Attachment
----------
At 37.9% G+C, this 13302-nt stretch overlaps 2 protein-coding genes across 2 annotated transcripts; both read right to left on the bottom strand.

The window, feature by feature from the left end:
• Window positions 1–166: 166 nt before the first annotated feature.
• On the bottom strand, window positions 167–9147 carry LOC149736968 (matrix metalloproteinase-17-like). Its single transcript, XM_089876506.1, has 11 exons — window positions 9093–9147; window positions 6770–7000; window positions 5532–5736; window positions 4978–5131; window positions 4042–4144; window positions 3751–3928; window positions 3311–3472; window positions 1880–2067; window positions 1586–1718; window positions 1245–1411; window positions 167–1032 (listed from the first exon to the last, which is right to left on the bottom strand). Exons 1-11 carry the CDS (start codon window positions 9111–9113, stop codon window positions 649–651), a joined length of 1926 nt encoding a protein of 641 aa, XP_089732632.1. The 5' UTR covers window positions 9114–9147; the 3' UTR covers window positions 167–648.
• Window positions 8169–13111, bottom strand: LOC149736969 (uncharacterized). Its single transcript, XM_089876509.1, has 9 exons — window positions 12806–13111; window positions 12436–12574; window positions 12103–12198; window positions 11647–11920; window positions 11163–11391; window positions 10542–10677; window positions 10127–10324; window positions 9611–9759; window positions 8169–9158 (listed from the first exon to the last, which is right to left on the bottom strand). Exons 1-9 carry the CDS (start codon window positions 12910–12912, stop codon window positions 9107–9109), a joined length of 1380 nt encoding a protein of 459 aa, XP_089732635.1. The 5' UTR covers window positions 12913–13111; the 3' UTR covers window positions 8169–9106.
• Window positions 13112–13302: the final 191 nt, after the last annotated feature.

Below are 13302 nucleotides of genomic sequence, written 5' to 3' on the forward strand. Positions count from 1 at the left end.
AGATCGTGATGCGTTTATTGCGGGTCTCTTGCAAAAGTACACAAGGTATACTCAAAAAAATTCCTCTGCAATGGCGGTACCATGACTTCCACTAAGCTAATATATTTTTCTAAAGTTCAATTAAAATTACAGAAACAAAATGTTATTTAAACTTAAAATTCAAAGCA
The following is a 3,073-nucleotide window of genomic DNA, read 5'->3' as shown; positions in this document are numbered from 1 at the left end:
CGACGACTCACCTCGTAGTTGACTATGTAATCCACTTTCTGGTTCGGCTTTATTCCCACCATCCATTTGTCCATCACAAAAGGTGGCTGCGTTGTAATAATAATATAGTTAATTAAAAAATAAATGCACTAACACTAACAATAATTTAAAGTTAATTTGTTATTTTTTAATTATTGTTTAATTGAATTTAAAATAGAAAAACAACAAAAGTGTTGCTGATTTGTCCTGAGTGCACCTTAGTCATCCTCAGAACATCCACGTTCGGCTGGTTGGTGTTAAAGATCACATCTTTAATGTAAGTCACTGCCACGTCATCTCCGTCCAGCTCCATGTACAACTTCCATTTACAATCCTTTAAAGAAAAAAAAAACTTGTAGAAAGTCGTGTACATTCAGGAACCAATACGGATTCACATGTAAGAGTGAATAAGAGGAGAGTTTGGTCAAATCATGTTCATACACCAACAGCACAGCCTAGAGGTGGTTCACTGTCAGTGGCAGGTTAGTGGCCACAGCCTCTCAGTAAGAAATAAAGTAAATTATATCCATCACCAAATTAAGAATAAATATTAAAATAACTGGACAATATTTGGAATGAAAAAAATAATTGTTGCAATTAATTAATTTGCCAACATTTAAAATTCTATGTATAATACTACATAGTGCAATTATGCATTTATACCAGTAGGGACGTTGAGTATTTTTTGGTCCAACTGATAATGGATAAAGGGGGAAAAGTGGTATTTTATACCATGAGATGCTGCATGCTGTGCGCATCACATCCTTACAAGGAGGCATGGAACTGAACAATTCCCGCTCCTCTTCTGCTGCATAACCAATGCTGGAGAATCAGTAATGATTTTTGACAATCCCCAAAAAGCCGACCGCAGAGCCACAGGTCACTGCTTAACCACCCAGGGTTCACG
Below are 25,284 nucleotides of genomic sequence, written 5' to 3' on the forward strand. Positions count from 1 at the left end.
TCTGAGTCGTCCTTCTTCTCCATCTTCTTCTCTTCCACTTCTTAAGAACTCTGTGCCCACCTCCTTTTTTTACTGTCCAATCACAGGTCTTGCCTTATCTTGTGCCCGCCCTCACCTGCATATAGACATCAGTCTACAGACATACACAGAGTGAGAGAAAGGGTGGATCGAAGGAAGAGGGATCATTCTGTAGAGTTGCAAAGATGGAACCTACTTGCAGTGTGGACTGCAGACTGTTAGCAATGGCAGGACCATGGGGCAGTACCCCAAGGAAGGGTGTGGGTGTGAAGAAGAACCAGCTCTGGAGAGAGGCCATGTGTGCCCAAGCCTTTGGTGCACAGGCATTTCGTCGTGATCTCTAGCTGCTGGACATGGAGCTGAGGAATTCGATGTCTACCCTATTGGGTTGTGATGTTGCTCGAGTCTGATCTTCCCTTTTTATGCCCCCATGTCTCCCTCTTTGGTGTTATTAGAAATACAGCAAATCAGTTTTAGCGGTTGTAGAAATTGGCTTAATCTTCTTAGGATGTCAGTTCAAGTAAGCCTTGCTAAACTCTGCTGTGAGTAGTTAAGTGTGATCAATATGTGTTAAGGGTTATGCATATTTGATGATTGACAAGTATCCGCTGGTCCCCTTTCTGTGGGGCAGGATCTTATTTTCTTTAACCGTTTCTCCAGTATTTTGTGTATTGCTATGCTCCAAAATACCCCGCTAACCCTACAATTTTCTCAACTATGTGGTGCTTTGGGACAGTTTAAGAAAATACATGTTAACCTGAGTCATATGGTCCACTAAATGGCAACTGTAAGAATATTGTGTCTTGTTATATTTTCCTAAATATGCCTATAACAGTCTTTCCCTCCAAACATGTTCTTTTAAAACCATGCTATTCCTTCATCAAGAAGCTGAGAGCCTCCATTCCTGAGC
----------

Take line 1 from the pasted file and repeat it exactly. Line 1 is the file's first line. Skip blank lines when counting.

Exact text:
At 37.9% G+C, this 13302-nt stretch overlaps 2 protein-coding genes across 2 annotated transcripts; both read right to left on the bottom strand.